Jim Blair qualified number one with a 4.43 second pass in the eighth mile Top Gun Shoot Out at Palm Beach International Raceway on April 25-26, 2009. The ATF backed, Procharged Mustang ran well all weekend as Blair piloted it to the final round. Jim credits Jason Gatlin and the ATF crew for their hard work and diligence that helped him get The Silver Bullet into another final round. Jim also thanks Scorpion Racing Products for all of their support. As you can see in the video, Blair cut the tree a hair to close and lit the red light in the final sending the win to Matt Salminen.
Crew Chief Jason Gatlin is dialing in The Silver Bullet's new Neal Chance billet aluminum torque converter. Jason's tuning and adjustments will have The Silver Bullet flying even faster down the 1320. The ATF Team is looking forward to their next challenge: The NMCA race at Beech Bend Raceway in Bowling Green, KY on May 1-3. Heading into Blowing Green, Jim Blair is #1 in the NMCA Super Street 10.5 class.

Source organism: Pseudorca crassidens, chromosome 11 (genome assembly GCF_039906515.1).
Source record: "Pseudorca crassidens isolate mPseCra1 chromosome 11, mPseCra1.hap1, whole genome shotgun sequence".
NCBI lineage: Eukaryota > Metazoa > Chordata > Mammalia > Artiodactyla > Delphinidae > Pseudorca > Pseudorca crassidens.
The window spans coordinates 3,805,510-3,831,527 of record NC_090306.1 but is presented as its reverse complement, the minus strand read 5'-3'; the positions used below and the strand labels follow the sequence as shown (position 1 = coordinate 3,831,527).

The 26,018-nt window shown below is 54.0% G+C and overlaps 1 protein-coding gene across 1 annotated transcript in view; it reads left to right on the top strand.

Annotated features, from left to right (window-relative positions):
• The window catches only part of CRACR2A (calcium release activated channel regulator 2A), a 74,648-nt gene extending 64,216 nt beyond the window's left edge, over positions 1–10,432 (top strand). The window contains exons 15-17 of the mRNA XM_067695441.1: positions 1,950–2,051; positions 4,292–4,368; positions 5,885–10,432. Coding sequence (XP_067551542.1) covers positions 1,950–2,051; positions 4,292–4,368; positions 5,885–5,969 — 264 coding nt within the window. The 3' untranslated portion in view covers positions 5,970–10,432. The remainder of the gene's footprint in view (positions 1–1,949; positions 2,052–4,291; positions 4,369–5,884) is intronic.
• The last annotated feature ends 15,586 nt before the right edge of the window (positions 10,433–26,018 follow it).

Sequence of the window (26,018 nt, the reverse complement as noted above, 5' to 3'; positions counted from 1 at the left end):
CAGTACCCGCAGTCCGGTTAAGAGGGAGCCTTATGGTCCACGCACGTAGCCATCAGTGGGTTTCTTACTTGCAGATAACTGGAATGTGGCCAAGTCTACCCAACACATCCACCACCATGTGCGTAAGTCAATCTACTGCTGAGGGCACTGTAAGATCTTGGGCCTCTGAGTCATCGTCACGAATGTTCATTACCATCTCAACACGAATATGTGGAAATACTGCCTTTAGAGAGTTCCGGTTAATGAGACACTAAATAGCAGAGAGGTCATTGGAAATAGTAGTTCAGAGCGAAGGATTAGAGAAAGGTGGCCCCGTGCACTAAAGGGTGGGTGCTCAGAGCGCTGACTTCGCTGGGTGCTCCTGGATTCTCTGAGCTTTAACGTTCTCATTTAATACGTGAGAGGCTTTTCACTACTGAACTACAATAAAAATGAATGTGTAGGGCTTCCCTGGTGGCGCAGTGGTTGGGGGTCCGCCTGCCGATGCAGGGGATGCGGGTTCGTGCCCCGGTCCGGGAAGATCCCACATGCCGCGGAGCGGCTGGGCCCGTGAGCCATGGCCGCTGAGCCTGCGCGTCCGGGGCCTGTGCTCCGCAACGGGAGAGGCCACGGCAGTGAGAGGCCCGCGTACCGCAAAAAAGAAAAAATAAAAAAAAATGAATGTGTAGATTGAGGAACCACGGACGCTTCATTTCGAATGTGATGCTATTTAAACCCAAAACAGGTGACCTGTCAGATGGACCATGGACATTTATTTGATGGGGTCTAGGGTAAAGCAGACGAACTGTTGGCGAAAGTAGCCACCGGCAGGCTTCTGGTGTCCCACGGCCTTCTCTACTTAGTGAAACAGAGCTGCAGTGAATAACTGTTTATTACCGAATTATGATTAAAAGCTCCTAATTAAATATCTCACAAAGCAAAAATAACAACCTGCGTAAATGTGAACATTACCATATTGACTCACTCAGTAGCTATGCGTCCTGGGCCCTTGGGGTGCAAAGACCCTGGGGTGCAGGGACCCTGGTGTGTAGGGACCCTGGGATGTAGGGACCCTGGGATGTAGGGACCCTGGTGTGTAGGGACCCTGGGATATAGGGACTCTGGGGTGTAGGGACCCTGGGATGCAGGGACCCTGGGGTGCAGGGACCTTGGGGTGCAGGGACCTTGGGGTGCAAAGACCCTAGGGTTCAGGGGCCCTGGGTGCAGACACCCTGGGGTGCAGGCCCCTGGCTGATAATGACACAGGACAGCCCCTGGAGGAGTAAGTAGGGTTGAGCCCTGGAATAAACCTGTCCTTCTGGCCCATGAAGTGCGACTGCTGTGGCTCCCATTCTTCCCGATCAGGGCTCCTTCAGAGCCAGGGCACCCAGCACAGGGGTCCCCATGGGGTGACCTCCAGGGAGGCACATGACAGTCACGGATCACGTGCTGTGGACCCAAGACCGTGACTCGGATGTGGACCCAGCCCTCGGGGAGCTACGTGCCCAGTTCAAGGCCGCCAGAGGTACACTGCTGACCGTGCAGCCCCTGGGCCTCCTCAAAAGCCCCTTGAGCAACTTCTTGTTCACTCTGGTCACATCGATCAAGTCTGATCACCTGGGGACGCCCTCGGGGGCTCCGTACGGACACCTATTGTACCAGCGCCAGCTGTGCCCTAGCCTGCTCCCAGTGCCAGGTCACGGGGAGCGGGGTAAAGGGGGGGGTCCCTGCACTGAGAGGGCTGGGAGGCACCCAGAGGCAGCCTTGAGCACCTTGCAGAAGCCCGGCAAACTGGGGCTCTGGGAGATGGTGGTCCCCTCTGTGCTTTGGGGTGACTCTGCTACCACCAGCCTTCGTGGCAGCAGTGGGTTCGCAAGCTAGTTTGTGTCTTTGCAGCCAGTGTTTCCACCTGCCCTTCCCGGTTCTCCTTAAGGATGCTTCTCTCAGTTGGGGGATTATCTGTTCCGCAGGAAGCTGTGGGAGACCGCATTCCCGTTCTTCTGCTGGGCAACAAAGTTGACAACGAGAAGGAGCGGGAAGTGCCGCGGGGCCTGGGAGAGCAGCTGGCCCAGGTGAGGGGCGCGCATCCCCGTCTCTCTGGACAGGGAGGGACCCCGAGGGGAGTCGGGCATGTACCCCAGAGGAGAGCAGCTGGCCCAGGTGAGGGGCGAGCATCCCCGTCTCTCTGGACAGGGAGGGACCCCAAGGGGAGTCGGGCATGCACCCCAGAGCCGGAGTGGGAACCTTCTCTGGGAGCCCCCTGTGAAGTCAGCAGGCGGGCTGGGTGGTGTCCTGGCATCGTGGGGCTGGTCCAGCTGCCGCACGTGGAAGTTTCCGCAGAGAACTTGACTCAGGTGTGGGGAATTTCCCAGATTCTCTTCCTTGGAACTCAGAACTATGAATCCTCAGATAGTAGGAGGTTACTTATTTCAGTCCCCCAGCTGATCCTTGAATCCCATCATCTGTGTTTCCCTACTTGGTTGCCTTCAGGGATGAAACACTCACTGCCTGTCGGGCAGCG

The Automatic Transmission Factory releases another wild animal. A bright yellow 1,500+ horsepower twin turbocharged Dodge Viper with an ATF Stage 4 Powerglide is on the loose. The Viper came to the shop equipped with twin 76mm turbos and a race ready, stroked V-10. ATF removed the 2003 Viper's T-56 six speed manual transmission and replaced it with a bulletproof ATF Stage 4 Powerglide. The Stage 4 is rated for applicatons up to 2,600 horsepower and can take anything this twin turbo Viper can throw at it. ATF's Powerglide transmissions are proven race winners that can be configured for any application. The ATF Stage 4 Powerglide custom built for the Viper features an SFI approved Reid / Dedenbear aluminum case and tail housing, ATF custom fluid release valve body with ATF transbrake, ATF 1.80 gear set (1.80:1 first gear, 1:1 second gear), red clutches and steels, ATF 2" high energy band with hardened steel adjusting pin, ATF stator tube and pump, ATF large diameter input shaft, ATF billet servo and billet servo cover and a deep aluminum pan with a high flow filter. An ATF spec'd billet bolt together torque converter with a stall speed of 3,500 RPM links the Viper's engine to the Powerglide transmission. The ATF Powerglide conversion provides the Viper with brute power handling capability and extreme drag racing consistency in an easy to maintain package.